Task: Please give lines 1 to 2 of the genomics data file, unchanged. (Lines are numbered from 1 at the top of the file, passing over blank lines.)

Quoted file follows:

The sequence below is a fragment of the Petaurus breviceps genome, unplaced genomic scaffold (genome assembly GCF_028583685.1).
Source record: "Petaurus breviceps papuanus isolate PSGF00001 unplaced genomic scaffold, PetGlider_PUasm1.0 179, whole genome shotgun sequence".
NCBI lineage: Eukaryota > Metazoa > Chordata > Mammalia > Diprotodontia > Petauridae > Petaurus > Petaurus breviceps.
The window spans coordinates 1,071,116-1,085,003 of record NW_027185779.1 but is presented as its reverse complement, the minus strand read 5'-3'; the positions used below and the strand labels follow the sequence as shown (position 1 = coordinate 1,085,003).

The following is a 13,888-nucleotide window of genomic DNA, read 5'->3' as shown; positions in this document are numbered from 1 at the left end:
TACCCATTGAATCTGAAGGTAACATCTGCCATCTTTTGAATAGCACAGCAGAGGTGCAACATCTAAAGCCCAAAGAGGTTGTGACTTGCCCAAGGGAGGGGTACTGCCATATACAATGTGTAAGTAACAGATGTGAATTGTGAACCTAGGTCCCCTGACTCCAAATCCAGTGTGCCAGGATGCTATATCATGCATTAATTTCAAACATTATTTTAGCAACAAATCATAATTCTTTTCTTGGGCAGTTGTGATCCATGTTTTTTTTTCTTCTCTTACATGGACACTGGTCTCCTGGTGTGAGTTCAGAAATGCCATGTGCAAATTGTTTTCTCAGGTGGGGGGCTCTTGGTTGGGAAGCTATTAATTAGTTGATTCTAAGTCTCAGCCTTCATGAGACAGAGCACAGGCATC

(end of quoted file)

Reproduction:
The sequence below is a fragment of the Petaurus breviceps genome, unplaced genomic scaffold (genome assembly GCF_028583685.1).
Source record: "Petaurus breviceps papuanus isolate PSGF00001 unplaced genomic scaffold, PetGlider_PUasm1.0 179, whole genome shotgun sequence".